A few readers had some strong reactions* to my recent post on the benefits of making investment purchases at the beginning of the year, as opposed to waiting until year-end.
Some folks doubted my premise. Others questioned my math. And some thought the whole post was laughably basic. Well, I agree that the post is about a very basic concept. But that doesn’t mean it’s not essential for investors to grasp. In my experience, many people don’t immediately realize that making contributions to a retirement account at year-end rather than “year-start” has the same consequence as forgoing a full additional year of compounding on the entire nest egg. While some may see giving up 7% of $2,500 each year as relatively trivial, giving up 7% of $158,000 (the ending account balance for “Investor B” in my example) may be another matter.
So I’ll stick to my guns, and I’ll reiterate my central point: If you care about an investment cost differential of 50 basis points, you ought to care just as much about maximizing the value of compounding by making long-term investments such as IRA contributions as early as you can, especially if your funds are otherwise going to sit in a money market or bank account.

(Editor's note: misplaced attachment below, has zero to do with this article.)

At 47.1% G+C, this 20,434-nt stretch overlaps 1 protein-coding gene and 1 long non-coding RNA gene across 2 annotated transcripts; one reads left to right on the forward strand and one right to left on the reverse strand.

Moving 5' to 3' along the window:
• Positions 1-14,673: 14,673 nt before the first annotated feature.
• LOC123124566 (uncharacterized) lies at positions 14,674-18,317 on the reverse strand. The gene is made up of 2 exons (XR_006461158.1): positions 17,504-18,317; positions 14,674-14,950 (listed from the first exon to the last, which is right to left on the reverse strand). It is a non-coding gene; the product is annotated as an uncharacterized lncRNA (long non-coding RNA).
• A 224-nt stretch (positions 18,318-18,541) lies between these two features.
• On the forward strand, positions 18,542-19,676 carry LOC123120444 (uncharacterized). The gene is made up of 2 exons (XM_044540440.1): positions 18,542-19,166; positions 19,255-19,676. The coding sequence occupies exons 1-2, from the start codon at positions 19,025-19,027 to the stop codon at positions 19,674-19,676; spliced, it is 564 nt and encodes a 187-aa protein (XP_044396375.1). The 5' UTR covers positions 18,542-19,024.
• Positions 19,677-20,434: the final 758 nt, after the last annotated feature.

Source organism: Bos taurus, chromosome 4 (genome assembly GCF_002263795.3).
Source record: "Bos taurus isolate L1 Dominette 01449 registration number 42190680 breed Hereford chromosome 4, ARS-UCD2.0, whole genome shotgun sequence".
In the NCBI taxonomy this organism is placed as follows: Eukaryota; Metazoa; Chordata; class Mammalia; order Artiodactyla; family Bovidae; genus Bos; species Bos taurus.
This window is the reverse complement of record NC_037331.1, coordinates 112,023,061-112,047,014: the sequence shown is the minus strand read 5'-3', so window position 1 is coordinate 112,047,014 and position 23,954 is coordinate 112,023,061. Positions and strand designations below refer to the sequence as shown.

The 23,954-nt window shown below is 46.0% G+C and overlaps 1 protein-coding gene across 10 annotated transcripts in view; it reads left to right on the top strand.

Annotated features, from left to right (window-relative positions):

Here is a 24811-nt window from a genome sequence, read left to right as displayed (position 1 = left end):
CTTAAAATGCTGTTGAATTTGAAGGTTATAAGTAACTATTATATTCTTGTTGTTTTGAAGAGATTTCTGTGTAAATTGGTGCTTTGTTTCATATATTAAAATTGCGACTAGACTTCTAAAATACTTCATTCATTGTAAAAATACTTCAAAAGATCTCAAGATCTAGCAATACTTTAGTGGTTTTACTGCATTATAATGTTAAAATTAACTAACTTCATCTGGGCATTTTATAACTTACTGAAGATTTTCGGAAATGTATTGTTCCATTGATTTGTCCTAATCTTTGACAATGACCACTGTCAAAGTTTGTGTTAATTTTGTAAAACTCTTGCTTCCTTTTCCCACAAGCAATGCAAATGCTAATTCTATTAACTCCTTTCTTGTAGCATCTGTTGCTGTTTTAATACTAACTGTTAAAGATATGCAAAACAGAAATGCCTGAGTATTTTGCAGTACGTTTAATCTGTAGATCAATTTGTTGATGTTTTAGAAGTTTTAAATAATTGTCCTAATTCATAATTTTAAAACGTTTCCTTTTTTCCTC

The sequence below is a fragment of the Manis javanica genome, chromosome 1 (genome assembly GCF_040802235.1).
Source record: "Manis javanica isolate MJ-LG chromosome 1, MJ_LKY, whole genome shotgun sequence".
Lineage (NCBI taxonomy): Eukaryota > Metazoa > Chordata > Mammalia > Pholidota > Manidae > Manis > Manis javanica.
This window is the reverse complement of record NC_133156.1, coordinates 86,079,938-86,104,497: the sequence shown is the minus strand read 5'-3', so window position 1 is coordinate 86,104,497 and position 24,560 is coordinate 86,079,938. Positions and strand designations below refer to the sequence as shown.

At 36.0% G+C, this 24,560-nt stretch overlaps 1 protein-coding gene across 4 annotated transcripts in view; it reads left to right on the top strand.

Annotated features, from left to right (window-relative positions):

Some preliminary research I’ve seen recently leads me to suspect that a lot of people—more than you might think—have money sitting around that could be working on their behalf, but they end up waiting to invest the money until the last minute. IRA owners, for example, often wait until April 15 to make their contributions, even if they could have done so months earlier.
Of course, there can be perfectly rational reasons for such behavior, as noted by other readers in their comments. But I suspect that often the real culprits are simply procrastination and a failure to appreciate the true cost of delaying—even if the concept is understood. I’m not pretending it’s rocket science!
If, like a lot of folks, you’re inclined to say “I’ll get around to investing eventually,” I hope this nudges you to get to it sooner rather than later.
* We weren’t able to publish all of the reader feedback we received on this post. Please read our guidelines before submitting comments.